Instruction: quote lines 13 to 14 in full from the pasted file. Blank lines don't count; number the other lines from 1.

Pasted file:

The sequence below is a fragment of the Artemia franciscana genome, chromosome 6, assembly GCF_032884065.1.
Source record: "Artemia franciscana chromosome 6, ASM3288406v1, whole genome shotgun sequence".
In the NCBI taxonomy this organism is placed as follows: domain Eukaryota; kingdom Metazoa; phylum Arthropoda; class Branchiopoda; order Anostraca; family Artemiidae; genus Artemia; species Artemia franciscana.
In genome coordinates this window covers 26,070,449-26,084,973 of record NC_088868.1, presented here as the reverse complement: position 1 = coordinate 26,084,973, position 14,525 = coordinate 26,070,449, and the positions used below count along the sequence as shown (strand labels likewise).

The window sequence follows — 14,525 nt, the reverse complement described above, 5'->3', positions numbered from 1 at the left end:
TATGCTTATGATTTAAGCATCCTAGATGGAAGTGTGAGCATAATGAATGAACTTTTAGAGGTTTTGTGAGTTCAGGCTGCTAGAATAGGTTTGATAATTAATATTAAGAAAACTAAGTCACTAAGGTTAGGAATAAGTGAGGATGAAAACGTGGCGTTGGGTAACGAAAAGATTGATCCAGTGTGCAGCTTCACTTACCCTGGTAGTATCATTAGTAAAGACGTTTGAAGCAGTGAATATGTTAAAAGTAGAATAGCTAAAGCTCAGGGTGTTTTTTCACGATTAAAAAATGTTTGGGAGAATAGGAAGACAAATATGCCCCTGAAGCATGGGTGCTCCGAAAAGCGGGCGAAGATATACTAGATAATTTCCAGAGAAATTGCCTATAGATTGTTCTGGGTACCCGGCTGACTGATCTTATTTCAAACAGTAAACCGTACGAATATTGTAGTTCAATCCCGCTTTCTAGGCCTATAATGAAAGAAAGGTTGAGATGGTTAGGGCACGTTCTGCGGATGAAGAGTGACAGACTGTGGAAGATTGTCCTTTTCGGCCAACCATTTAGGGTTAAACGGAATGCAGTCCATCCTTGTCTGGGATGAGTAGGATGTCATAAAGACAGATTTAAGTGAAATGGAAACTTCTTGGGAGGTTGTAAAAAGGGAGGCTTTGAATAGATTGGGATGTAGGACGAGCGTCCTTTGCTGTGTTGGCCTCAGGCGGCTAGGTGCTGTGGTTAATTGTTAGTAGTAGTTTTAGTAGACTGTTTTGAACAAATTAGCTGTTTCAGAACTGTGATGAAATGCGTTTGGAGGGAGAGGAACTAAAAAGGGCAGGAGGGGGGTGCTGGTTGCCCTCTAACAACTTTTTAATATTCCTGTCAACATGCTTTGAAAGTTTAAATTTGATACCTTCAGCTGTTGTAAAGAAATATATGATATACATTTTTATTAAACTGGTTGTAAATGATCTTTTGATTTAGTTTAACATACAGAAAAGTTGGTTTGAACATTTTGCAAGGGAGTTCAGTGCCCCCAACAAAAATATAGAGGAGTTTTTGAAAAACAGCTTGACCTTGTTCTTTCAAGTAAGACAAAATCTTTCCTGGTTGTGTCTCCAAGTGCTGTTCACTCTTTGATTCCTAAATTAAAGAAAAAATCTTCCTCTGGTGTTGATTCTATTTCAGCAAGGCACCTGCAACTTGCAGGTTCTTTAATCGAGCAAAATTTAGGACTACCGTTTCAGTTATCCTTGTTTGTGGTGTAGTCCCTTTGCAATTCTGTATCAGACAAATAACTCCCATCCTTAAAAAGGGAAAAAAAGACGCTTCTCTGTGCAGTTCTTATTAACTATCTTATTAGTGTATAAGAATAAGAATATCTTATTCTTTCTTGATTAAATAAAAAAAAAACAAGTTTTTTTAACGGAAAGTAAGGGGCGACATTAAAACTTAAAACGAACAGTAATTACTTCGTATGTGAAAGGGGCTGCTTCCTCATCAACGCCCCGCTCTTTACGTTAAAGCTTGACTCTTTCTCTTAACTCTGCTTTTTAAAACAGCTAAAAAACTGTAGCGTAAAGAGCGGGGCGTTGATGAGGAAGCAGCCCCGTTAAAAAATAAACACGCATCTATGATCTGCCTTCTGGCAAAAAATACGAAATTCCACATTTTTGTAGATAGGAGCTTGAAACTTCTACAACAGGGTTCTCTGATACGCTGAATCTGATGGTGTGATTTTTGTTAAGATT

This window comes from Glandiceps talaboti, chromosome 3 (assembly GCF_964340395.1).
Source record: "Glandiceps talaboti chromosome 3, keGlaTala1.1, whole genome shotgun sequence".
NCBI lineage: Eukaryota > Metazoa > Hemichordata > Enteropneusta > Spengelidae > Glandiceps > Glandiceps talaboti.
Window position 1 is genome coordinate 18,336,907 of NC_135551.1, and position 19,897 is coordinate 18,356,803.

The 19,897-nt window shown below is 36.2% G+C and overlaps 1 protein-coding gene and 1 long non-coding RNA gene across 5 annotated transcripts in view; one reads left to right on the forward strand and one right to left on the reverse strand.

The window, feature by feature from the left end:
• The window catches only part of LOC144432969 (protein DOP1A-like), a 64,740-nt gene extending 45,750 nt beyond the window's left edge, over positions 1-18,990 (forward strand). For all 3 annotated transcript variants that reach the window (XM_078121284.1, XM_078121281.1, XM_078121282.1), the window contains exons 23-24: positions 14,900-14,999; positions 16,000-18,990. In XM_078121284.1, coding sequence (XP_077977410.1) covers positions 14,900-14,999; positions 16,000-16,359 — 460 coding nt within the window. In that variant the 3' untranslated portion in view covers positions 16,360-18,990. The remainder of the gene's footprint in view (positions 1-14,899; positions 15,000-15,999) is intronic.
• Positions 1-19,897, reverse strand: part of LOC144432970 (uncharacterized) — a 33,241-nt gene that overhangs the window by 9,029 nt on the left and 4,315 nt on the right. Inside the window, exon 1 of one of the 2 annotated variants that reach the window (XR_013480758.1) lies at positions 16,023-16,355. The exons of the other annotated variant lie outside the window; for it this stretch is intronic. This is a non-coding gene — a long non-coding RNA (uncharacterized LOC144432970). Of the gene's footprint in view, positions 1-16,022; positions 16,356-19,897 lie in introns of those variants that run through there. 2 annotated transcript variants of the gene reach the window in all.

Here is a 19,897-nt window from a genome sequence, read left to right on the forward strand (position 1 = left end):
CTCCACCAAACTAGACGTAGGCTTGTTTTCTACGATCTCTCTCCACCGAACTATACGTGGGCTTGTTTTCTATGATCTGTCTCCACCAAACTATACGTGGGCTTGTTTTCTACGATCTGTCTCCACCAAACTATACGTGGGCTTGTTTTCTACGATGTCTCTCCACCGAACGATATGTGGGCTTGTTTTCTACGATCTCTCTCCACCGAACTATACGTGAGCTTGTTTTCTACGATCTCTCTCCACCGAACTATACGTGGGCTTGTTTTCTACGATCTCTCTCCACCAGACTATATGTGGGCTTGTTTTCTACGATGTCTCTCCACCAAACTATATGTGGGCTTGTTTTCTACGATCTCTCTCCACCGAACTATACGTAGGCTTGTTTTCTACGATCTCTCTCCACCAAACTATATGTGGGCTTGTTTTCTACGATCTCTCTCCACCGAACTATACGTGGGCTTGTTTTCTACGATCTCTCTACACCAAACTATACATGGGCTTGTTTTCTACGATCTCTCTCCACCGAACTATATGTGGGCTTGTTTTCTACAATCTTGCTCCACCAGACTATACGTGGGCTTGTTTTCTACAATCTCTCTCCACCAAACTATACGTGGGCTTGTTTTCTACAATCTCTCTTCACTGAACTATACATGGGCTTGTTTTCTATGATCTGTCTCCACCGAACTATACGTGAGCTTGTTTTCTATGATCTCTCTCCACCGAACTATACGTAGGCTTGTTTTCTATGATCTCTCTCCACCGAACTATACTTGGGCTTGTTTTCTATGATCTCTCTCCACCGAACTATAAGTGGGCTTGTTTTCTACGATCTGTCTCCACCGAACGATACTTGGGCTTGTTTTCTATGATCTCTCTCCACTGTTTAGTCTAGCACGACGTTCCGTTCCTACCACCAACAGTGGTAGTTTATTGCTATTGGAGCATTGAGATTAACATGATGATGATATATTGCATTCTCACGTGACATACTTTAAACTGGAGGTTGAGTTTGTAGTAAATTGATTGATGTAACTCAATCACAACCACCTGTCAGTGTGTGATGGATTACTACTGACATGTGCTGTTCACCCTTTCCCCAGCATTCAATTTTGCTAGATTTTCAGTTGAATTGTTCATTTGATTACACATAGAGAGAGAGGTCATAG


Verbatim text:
• The window catches only part of LOC144432969 (protein DOP1A-like), a 64,740-nt gene extending 45,750 nt beyond the window's left edge, over positions 1-18,990 (forward strand). For all 3 annotated transcript variants that reach the window (XM_078121284.1, XM_078121281.1, XM_078121282.1), the window contains exons 23-24: positions 14,900-14,999; positions 16,000-18,990. In XM_078121284.1, coding sequence (XP_077977410.1) covers positions 14,900-14,999; positions 16,000-16,359 — 460 coding nt within the window. In that variant the 3' untranslated portion in view covers positions 16,360-18,990. The remainder of the gene's footprint in view (positions 1-14,899; positions 15,000-15,999) is intronic.
• Positions 1-19,897, reverse strand: part of LOC144432970 (uncharacterized) — a 33,241-nt gene that overhangs the window by 9,029 nt on the left and 4,315 nt on the right. Inside the window, exon 1 of one of the 2 annotated variants that reach the window (XR_013480758.1) lies at positions 16,023-16,355. The exons of the other annotated variant lie outside the window; for it this stretch is intronic. This is a non-coding gene — a long non-coding RNA (uncharacterized LOC144432970). Of the gene's footprint in view, positions 1-16,022; positions 16,356-19,897 lie in introns of those variants that run through there. 2 annotated transcript variants of the gene reach the window in all.